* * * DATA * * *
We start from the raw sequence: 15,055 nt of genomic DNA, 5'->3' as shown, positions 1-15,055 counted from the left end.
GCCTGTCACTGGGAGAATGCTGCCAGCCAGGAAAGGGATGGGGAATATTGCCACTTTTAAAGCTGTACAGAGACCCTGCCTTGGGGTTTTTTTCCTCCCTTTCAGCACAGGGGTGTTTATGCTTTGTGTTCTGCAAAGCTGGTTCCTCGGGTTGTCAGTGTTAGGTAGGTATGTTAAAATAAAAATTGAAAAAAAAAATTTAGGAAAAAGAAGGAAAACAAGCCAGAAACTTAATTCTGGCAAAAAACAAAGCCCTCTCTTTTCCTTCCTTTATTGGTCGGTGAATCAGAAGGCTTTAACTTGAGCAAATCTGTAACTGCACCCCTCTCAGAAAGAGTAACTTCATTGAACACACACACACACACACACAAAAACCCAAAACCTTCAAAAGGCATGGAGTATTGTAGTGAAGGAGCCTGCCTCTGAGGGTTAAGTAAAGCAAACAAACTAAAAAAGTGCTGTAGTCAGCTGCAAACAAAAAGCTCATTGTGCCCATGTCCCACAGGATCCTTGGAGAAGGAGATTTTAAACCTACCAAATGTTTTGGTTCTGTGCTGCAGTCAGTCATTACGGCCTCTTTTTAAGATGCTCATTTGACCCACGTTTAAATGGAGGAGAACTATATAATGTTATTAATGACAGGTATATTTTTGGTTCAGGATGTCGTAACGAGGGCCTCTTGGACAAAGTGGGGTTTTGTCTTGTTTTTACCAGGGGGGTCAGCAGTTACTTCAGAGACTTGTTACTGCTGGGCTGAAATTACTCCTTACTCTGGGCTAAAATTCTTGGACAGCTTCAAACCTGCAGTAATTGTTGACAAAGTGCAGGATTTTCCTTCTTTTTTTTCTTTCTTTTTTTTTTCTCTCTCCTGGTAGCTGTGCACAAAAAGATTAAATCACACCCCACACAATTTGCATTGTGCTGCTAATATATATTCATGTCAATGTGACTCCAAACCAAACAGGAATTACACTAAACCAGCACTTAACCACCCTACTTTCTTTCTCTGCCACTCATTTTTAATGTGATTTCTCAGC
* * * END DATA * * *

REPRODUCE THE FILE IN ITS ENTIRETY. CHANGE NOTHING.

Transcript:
We start from the raw sequence: 15,055 nt of genomic DNA, 5'->3' as shown, positions 1-15,055 counted from the left end.
GCCTGTCACTGGGAGAATGCTGCCAGCCAGGAAAGGGATGGGGAATATTGCCACTTTTAAAGCTGTACAGAGACCCTGCCTTGGGGTTTTTTTCCTCCCTTTCAGCACAGGGGTGTTTATGCTTTGTGTTCTGCAAAGCTGGTTCCTCGGGTTGTCAGTGTTAGGTAGGTATGTTAAAATAAAAATTGAAAAAAAAAATTTAGGAAAAAGAAGGAAAACAAGCCAGAAACTTAATTCTGGCAAAAAACAAAGCCCTCTCTTTTCCTTCCTTTATTGGTCGGTGAATCAGAAGGCTTTAACTTGAGCAAATCTGTAACTGCACCCCTCTCAGAAAGAGTAACTTCATTGAACACACACACACACACACACAAAAACCCAAAACCTTCAAAAGGCATGGAGTATTGTAGTGAAGGAGCCTGCCTCTGAGGGTTAAGTAAAGCAAACAAACTAAAAAAGTGCTGTAGTCAGCTGCAAACAAAAAGCTCATTGTGCCCATGTCCCACAGGATCCTTGGAGAAGGAGATTTTAAACCTACCAAATGTTTTGGTTCTGTGCTGCAGTCAGTCATTACGGCCTCTTTTTAAGATGCTCATTTGACCCACGTTTAAATGGAGGAGAACTATATAATGTTATTAATGACAGGTATATTTTTGGTTCAGGATGTCGTAACGAGGGCCTCTTGGACAAAGTGGGGTTTTGTCTTGTTTTTACCAGGGGGGTCAGCAGTTACTTCAGAGACTTGTTACTGCTGGGCTGAAATTACTCCTTACTCTGGGCTAAAATTCTTGGACAGCTTCAAACCTGCAGTAATTGTTGACAAAGTGCAGGATTTTCCTTCTTTTTTTTCTTTCTTTTTTTTTTCTCTCTCCTGGTAGCTGTGCACAAAAAGATTAAATCACACCCCACACAATTTGCATTGTGCTGCTAATATATATTCATGTCAATGTGACTCCAAACCAAACAGGAATTACACTAAACCAGCACTTAACCACCCTACTTTCTTTCTCTGCCACTCATTTTTAATGTGATTTCTCAGC